“This is a clever, charming, and very funny novel, and the reader who isn’t laughing out loud by the second page is surely lacking in the sense of humor department.”
Border collie Gatz (short for “Gatsby”) has the perfect life, or at least, it was until recently. There’s The Man. “It was love at first sight. The minute he walked into the animal rescue shelter, I knew he was the one.”
And The Woman. “Oh, that face! Kind, intelligent, beautiful—she was perfect. I must admit, we were both so stunned by her, we froze where we stood. I realized she was the woman and I think he realized it, too.”
And they loved each other, and they loved him.
What more would a pup want?
Of course, there are a few ripples of discontent here and there. The Man is a writer, fairly well-known. The Woman is an editor, but not of his books. He’s an introvert, a stay-at-home, relatively shy. The Woman and Gatz are enough company for him.
She’s gregarious, likes to meet people, go out and socialize. She wants The Man to do the same. He’s estranged from his family; her family is as outgoing as she is.
One day, as was eventually bound to happen, The Woman and The Man part company. They no longer love each other, but both still love Gatz, so they share custody: He has Gatz during the week, she takes him on weekends.
The Man sees other women and The Woman sees other men, but this is okay, too, as long as Gatz deems those associations Meaningless, and they don’t involve falling in love. “There are three categories of humans: people who read books, people who write books, and everybody else. When it comes to Meaningless, it doesn’t get any better than that.”
Gatz wants things as they used to be, so he plots to get his People back together.
“I gotta tell you: it’s hard being the product of a broken union. You love the one you’re with . . . but you’re always missing the one you’re without.”
Some of Gatz’ plans are pretty drastic—like eating chocolate candy. He knows chocolate is bad for dogs but he’s desperate. He simply doesn’t count on there being two pounds of candy in that box. “It was the best idea I ever had. It was the worse idea I ever had. It was an idea that could save them. It was an idea that could kill me. Did you see that? I just riffed Dickens. Not as good, I know, but bear with me.”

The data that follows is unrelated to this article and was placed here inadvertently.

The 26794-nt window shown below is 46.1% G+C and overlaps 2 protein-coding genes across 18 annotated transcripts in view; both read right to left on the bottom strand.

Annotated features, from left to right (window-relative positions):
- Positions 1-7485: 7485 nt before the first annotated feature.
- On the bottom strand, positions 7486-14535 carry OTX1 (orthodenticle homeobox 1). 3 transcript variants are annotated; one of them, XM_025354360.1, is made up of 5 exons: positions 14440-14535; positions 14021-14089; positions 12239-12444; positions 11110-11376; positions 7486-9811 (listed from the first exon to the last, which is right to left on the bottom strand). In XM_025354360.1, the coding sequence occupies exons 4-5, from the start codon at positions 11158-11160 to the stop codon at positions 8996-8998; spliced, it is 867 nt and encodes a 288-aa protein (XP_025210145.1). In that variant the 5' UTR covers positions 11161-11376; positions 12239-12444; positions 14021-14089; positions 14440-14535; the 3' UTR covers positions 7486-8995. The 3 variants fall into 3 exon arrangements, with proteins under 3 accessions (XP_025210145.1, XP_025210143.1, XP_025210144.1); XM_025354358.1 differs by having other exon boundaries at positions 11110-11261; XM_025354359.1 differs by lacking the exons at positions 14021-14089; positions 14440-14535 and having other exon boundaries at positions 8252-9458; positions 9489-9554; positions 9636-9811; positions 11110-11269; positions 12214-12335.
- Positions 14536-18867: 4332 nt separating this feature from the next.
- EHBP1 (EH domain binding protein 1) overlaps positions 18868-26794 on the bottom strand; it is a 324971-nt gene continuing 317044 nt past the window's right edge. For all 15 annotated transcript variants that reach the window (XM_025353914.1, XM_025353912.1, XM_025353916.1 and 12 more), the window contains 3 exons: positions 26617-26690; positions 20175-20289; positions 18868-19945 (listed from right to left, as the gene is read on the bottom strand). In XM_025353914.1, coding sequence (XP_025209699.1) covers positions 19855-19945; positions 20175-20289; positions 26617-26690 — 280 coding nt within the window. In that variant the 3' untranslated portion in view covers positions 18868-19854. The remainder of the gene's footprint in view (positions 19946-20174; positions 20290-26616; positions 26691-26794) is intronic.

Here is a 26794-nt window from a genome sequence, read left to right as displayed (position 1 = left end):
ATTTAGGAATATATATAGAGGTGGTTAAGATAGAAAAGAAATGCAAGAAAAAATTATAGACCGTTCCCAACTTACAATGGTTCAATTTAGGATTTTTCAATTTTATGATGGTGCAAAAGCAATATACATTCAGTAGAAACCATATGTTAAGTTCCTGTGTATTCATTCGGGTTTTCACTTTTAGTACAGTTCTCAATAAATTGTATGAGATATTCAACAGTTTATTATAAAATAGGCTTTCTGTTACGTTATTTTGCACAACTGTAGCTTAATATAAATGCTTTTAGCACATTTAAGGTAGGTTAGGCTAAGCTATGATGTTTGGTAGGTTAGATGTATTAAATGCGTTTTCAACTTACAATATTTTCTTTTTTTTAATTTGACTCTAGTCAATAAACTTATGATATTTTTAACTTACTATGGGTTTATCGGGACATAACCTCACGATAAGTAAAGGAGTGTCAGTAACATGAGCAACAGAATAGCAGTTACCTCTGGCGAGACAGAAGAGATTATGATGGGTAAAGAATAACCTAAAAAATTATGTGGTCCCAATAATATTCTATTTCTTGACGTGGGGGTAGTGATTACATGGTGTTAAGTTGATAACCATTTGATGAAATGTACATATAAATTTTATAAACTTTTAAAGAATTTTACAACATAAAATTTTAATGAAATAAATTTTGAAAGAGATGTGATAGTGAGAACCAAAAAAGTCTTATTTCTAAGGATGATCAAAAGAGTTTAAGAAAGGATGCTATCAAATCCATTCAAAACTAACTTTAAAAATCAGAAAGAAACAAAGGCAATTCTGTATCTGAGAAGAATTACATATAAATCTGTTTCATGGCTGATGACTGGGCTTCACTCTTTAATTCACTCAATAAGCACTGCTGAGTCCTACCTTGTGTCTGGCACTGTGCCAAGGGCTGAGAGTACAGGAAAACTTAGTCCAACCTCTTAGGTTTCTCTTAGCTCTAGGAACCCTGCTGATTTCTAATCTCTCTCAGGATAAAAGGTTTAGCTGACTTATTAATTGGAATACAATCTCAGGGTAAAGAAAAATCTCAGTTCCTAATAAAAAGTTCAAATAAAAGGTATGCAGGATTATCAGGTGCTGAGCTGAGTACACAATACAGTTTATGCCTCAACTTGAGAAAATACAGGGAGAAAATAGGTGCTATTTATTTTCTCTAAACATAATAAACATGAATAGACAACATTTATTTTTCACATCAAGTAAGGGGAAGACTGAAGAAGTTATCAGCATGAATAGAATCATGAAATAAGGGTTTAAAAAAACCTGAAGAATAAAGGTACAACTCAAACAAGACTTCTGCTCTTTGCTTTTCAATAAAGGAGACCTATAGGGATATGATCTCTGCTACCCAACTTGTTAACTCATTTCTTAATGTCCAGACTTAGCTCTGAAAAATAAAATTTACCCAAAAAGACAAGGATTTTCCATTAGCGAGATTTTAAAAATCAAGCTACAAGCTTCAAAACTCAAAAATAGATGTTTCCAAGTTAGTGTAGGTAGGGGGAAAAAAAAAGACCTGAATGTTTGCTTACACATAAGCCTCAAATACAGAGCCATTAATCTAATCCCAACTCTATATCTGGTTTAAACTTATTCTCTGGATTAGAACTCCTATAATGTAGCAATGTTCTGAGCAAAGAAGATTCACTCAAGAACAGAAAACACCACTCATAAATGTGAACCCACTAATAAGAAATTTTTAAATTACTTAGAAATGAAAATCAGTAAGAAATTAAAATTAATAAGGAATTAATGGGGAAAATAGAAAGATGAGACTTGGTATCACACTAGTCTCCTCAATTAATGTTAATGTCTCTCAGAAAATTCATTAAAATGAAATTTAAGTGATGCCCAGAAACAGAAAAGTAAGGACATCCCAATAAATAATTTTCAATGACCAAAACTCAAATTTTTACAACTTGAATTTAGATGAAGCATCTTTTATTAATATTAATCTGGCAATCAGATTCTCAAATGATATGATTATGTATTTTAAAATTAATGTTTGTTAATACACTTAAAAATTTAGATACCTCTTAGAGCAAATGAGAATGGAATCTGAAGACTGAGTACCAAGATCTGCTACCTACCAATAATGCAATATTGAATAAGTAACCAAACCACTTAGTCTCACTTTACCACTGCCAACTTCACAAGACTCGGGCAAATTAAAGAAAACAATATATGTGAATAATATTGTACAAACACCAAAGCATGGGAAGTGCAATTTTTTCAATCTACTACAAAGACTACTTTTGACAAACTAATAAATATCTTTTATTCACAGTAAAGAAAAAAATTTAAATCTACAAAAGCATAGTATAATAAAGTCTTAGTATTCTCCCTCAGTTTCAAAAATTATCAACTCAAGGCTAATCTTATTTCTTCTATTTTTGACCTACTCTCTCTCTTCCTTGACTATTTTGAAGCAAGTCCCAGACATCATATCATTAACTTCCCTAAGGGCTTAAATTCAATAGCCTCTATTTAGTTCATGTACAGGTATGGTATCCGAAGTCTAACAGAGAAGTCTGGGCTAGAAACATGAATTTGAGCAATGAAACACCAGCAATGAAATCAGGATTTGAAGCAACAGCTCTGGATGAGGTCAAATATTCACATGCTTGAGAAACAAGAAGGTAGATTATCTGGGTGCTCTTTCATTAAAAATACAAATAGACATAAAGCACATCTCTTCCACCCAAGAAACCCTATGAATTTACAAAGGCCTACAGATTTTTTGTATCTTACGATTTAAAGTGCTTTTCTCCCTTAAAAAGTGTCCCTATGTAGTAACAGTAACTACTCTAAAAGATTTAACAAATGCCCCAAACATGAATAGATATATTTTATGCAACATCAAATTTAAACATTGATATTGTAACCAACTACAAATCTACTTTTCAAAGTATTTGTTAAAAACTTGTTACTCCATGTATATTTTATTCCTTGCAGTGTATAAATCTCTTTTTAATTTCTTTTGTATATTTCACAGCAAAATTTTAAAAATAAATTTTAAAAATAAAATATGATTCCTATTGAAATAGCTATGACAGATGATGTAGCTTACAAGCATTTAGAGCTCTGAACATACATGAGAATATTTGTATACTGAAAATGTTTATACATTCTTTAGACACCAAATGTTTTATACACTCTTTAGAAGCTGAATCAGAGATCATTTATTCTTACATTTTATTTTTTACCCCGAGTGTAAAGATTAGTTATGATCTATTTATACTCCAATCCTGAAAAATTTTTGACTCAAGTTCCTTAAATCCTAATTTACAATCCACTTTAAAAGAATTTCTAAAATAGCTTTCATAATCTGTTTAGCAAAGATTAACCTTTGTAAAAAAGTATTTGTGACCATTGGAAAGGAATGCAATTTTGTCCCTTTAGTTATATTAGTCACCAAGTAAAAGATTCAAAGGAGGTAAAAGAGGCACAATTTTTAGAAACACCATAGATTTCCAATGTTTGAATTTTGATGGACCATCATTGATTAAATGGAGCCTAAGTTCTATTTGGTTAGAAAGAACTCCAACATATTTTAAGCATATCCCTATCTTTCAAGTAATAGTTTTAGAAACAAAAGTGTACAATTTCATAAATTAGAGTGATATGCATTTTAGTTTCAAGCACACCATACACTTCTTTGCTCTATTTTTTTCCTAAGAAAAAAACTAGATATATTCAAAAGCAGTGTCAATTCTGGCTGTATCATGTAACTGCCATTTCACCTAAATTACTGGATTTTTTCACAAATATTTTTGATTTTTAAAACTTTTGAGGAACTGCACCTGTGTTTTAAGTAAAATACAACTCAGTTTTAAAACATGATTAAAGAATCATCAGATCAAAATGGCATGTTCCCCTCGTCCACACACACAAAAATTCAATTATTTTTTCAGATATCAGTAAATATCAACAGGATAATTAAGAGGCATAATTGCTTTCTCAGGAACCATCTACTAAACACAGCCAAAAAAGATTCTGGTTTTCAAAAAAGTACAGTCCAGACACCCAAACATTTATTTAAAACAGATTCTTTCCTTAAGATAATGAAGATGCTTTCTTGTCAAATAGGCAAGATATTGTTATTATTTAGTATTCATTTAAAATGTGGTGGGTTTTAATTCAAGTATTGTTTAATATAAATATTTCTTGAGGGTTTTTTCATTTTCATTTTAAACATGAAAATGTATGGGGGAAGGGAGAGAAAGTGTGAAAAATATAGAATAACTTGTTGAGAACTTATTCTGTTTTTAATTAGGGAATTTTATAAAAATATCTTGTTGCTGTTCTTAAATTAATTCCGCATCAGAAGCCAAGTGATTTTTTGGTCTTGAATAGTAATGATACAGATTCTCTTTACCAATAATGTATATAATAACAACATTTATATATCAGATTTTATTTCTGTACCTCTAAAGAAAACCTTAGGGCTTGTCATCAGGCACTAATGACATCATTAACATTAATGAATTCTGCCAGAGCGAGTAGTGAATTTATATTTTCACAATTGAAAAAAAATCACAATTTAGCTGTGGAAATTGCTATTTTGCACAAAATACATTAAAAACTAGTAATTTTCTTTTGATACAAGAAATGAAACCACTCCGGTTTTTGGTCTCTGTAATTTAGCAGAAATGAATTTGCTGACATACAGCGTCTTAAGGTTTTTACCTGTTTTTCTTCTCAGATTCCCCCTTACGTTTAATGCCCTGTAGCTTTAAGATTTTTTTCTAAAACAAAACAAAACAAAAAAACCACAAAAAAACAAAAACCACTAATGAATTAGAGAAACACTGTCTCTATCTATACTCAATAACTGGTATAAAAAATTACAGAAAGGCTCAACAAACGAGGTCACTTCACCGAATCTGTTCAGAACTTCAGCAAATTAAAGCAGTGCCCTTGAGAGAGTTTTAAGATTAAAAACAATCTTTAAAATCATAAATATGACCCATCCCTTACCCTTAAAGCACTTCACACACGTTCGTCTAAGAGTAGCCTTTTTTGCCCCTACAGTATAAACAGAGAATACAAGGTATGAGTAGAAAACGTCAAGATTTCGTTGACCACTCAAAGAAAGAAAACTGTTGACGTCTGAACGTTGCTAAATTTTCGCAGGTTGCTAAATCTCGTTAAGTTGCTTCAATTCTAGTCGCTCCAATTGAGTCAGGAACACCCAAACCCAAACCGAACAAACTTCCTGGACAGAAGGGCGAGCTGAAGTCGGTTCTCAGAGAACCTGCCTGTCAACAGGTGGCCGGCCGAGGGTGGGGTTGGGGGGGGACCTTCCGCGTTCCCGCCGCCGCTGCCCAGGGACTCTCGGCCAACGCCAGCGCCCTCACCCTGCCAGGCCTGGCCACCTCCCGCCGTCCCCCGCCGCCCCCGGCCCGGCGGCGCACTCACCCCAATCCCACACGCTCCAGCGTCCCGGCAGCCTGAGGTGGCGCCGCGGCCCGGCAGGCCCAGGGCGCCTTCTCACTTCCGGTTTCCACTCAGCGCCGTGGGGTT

It does bring The Man and The Woman together at the vet’s, however, at least long enough to be told Gatz will recover. “I screwed up with those Valentine’s Day chocolates. I wasn’t about to make the same mistake twice. Live and learn, I always say, or learn nothing and stay stupid.”
And then, The Woman meets New Man, also a well-known author, and Meaningless flies out the window.
“I stood faithfully by her side, taking in the sight of the preposterously handsome man standing there. I couldn’t stop gawking. Unprepared as I was, he was a lot to take in. He was handsome, like . . . handsome. He almost made me look like chopped liver.”
Gatz will have to come up with a plan that works before New Man becomes a permanent fixture in The Woman’s life, and in doing so, he will also learn a very important lesson about human relationships. “When you love someone, you should want what’s best for them. Not what’s best for them in relation to you.” So now there’s another problem to work on.
This is a clever, charming, and very funny novel, and the reader who isn’t laughing out loud by the second page is surely lacking in the sense of humor department.
Gatz may be a dog but he’s a very erudite one. He can even read. He quotes famous authors, he’s quick with a quip. After all, The Man is a writer and some of it definitely rubbed off.
At one time or another, probably all pet owners have fantasized of the thoughts their dog, cat, hamster is thinking. Gatz puts those thoughts into words for the imaginative human in us, but he not only states it plainly, he put them into action, sometimes to his own detriment.
Told from Gatz’ point-of-view, Joint Custody is a hilarious tale of one dog’s determination to re-unite his People because—of course—he knows what’s best for them, and the results are thought-provoking, touching, and entertaining.
This novel is subtitled The Gatz Chronicles, Book 1, so there is more to come in the story of this canine matchmaker—and they will be welcomed with eagerness and the expectation of more laughter.